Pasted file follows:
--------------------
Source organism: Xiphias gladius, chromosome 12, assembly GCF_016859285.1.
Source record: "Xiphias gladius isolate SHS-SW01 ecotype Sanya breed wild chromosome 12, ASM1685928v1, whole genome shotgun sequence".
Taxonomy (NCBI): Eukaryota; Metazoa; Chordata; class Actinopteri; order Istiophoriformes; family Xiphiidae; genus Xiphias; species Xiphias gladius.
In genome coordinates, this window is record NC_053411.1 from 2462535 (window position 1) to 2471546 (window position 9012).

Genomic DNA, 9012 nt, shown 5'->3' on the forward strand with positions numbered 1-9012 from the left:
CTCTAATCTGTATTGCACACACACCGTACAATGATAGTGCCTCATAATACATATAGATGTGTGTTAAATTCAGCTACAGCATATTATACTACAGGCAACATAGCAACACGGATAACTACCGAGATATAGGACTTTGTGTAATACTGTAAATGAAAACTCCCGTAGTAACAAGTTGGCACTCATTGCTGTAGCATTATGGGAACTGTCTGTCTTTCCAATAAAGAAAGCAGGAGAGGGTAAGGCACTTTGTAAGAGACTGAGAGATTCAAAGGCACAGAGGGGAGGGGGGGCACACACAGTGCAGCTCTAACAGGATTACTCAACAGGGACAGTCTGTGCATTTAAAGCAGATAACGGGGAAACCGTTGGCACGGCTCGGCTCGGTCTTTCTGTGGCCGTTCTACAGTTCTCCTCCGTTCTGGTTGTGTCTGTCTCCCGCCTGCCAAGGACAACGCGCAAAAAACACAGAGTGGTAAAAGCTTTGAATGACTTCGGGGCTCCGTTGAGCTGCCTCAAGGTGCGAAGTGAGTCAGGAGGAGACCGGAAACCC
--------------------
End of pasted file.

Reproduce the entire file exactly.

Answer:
Source organism: Xiphias gladius, chromosome 12, assembly GCF_016859285.1.
Source record: "Xiphias gladius isolate SHS-SW01 ecotype Sanya breed wild chromosome 12, ASM1685928v1, whole genome shotgun sequence".
Taxonomy (NCBI): Eukaryota; Metazoa; Chordata; class Actinopteri; order Istiophoriformes; family Xiphiidae; genus Xiphias; species Xiphias gladius.
In genome coordinates, this window is record NC_053411.1 from 2462535 (window position 1) to 2471546 (window position 9012).

Genomic DNA, 9012 nt, shown 5'->3' on the forward strand with positions numbered 1-9012 from the left:
CTCTAATCTGTATTGCACACACACCGTACAATGATAGTGCCTCATAATACATATAGATGTGTGTTAAATTCAGCTACAGCATATTATACTACAGGCAACATAGCAACACGGATAACTACCGAGATATAGGACTTTGTGTAATACTGTAAATGAAAACTCCCGTAGTAACAAGTTGGCACTCATTGCTGTAGCATTATGGGAACTGTCTGTCTTTCCAATAAAGAAAGCAGGAGAGGGTAAGGCACTTTGTAAGAGACTGAGAGATTCAAAGGCACAGAGGGGAGGGGGGGCACACACAGTGCAGCTCTAACAGGATTACTCAACAGGGACAGTCTGTGCATTTAAAGCAGATAACGGGGAAACCGTTGGCACGGCTCGGCTCGGTCTTTCTGTGGCCGTTCTACAGTTCTCCTCCGTTCTGGTTGTGTCTGTCTCCCGCCTGCCAAGGACAACGCGCAAAAAACACAGAGTGGTAAAAGCTTTGAATGACTTCGGGGCTCCGTTGAGCTGCCTCAAGGTGCGAAGTGAGTCAGGAGGAGACCGGAAACCC